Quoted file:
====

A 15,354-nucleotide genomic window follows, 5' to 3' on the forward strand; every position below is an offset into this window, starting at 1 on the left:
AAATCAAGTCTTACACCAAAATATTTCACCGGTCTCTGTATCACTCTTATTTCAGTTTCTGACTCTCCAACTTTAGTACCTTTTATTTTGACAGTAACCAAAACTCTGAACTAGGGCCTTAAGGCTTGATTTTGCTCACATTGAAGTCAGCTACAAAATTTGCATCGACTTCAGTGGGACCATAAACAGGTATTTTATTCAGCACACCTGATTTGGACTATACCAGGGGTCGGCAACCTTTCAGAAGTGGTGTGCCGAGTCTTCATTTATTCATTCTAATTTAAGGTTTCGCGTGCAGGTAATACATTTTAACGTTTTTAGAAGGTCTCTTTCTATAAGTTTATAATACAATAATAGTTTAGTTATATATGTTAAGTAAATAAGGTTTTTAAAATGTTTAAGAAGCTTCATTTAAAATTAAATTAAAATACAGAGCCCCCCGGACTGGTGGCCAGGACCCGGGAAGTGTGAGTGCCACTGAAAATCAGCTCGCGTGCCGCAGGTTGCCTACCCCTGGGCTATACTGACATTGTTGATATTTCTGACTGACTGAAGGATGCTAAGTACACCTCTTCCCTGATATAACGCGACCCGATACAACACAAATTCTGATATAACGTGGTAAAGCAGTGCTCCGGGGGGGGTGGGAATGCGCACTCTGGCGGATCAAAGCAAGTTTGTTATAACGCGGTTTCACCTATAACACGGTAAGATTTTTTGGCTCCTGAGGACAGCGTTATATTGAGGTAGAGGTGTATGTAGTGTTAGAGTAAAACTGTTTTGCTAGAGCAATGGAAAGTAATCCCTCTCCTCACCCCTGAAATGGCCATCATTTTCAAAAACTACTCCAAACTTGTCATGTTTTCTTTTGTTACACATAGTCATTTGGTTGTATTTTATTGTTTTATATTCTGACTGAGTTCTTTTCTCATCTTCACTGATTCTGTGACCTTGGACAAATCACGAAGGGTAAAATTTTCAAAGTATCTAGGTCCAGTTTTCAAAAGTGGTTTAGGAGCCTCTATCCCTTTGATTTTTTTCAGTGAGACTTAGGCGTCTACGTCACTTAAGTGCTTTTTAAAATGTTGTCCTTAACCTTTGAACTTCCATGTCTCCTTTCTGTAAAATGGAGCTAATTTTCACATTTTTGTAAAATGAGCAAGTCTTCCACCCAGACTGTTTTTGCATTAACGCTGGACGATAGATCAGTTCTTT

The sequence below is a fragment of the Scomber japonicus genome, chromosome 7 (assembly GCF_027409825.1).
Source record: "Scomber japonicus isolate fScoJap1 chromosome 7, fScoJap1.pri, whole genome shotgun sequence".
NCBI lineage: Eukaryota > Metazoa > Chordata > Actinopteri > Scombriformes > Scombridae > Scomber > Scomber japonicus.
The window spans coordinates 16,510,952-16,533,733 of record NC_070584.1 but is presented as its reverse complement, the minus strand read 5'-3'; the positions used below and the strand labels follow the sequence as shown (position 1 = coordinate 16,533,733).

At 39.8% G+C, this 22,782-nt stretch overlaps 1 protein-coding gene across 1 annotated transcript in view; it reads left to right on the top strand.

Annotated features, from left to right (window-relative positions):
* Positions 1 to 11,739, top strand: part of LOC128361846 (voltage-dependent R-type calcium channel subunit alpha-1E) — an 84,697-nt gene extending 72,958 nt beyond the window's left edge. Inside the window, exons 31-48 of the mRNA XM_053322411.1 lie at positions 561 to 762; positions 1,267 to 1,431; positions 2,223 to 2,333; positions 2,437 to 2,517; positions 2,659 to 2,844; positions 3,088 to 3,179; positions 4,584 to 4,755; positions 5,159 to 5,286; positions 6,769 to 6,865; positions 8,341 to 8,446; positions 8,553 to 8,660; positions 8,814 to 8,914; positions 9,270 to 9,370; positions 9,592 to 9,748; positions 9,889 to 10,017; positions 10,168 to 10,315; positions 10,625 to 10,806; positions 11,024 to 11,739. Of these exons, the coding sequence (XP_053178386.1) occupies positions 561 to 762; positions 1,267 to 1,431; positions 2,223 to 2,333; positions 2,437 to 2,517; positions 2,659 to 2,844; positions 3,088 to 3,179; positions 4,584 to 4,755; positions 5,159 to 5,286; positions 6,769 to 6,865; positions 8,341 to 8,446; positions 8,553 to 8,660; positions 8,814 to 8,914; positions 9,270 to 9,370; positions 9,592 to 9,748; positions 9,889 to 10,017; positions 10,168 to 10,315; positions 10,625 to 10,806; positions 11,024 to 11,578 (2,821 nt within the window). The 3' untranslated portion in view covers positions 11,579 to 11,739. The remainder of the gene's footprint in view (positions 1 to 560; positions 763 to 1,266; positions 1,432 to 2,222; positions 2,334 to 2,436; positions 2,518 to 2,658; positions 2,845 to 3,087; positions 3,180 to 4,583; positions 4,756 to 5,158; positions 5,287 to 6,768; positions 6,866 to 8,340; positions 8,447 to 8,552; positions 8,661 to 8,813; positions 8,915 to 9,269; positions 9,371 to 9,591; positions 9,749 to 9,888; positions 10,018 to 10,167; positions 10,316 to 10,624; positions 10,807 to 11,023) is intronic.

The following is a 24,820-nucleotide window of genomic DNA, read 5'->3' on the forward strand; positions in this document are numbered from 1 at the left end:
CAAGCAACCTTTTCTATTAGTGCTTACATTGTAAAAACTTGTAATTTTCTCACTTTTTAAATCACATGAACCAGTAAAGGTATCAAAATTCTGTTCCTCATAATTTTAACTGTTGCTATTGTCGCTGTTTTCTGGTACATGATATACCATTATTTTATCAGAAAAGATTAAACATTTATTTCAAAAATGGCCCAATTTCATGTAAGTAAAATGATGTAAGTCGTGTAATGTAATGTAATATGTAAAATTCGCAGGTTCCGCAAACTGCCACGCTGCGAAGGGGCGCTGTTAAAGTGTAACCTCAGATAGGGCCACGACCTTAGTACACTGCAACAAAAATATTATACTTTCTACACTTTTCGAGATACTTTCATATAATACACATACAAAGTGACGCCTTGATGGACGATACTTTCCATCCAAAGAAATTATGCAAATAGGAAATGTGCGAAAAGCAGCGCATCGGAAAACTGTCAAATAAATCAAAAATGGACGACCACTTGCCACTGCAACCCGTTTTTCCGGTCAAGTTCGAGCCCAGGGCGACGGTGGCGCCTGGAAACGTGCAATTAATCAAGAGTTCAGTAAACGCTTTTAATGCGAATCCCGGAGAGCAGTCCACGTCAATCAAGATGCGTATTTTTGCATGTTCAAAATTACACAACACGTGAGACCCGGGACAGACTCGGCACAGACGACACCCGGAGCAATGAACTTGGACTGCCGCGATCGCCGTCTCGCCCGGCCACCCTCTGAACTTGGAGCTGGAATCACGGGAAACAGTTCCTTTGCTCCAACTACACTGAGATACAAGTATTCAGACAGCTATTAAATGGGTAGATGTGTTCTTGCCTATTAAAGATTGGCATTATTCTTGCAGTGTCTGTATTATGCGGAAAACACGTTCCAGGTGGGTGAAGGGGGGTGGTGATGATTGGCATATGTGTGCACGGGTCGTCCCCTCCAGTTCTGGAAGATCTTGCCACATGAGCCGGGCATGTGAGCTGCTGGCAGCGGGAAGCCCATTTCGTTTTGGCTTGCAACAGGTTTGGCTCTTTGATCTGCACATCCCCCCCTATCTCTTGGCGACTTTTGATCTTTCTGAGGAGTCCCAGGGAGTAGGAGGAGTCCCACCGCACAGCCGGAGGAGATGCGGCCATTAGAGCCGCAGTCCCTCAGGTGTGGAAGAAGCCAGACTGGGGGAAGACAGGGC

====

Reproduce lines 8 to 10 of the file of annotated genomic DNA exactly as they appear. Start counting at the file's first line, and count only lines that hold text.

Annotated features, from left to right (window-relative positions):
* Positions 1 to 11,739, top strand: part of LOC128361846 (voltage-dependent R-type calcium channel subunit alpha-1E) — an 84,697-nt gene extending 72,958 nt beyond the window's left edge. Inside the window, exons 31-48 of the mRNA XM_053322411.1 lie at positions 561 to 762; positions 1,267 to 1,431; positions 2,223 to 2,333; positions 2,437 to 2,517; positions 2,659 to 2,844; positions 3,088 to 3,179; positions 4,584 to 4,755; positions 5,159 to 5,286; positions 6,769 to 6,865; positions 8,341 to 8,446; positions 8,553 to 8,660; positions 8,814 to 8,914; positions 9,270 to 9,370; positions 9,592 to 9,748; positions 9,889 to 10,017; positions 10,168 to 10,315; positions 10,625 to 10,806; positions 11,024 to 11,739. Of these exons, the coding sequence (XP_053178386.1) occupies positions 561 to 762; positions 1,267 to 1,431; positions 2,223 to 2,333; positions 2,437 to 2,517; positions 2,659 to 2,844; positions 3,088 to 3,179; positions 4,584 to 4,755; positions 5,159 to 5,286; positions 6,769 to 6,865; positions 8,341 to 8,446; positions 8,553 to 8,660; positions 8,814 to 8,914; positions 9,270 to 9,370; positions 9,592 to 9,748; positions 9,889 to 10,017; positions 10,168 to 10,315; positions 10,625 to 10,806; positions 11,024 to 11,578 (2,821 nt within the window). The 3' untranslated portion in view covers positions 11,579 to 11,739. The remainder of the gene's footprint in view (positions 1 to 560; positions 763 to 1,266; positions 1,432 to 2,222; positions 2,334 to 2,436; positions 2,518 to 2,658; positions 2,845 to 3,087; positions 3,180 to 4,583; positions 4,756 to 5,158; positions 5,287 to 6,768; positions 6,866 to 8,340; positions 8,447 to 8,552; positions 8,661 to 8,813; positions 8,915 to 9,269; positions 9,371 to 9,591; positions 9,749 to 9,888; positions 10,018 to 10,167; positions 10,316 to 10,624; positions 10,807 to 11,023) is intronic.

The following is a 24,820-nucleotide window of genomic DNA, read 5'->3' on the forward strand; positions in this document are numbered from 1 at the left end: